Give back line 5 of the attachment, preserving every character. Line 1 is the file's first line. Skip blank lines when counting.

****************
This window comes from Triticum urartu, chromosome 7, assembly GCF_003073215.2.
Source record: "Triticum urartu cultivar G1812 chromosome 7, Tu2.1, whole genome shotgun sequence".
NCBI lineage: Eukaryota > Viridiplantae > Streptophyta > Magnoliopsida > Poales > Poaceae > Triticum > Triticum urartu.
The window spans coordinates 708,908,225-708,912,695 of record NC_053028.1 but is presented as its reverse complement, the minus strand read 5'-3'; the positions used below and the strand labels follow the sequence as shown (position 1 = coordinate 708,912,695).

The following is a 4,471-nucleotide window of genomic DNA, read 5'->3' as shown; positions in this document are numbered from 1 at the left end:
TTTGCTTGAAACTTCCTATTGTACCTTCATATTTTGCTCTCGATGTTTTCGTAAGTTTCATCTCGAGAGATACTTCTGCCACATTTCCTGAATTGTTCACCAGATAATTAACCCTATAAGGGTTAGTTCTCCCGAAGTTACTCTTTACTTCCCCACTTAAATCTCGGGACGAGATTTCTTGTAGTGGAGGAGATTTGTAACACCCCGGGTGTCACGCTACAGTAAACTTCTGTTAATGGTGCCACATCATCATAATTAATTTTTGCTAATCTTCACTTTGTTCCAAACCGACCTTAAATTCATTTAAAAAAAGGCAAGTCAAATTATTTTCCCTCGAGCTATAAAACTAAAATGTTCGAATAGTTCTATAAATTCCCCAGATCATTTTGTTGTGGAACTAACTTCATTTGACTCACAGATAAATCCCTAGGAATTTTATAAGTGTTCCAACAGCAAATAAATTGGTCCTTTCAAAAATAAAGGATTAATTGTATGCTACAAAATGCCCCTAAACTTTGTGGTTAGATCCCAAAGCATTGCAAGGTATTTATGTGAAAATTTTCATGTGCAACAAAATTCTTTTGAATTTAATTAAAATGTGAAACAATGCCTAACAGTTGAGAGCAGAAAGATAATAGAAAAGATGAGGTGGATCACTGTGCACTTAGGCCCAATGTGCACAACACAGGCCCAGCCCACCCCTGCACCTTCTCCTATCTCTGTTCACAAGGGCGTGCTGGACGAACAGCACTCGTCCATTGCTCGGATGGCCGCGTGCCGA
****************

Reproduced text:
The following is a 4,471-nucleotide window of genomic DNA, read 5'->3' as shown; positions in this document are numbered from 1 at the left end: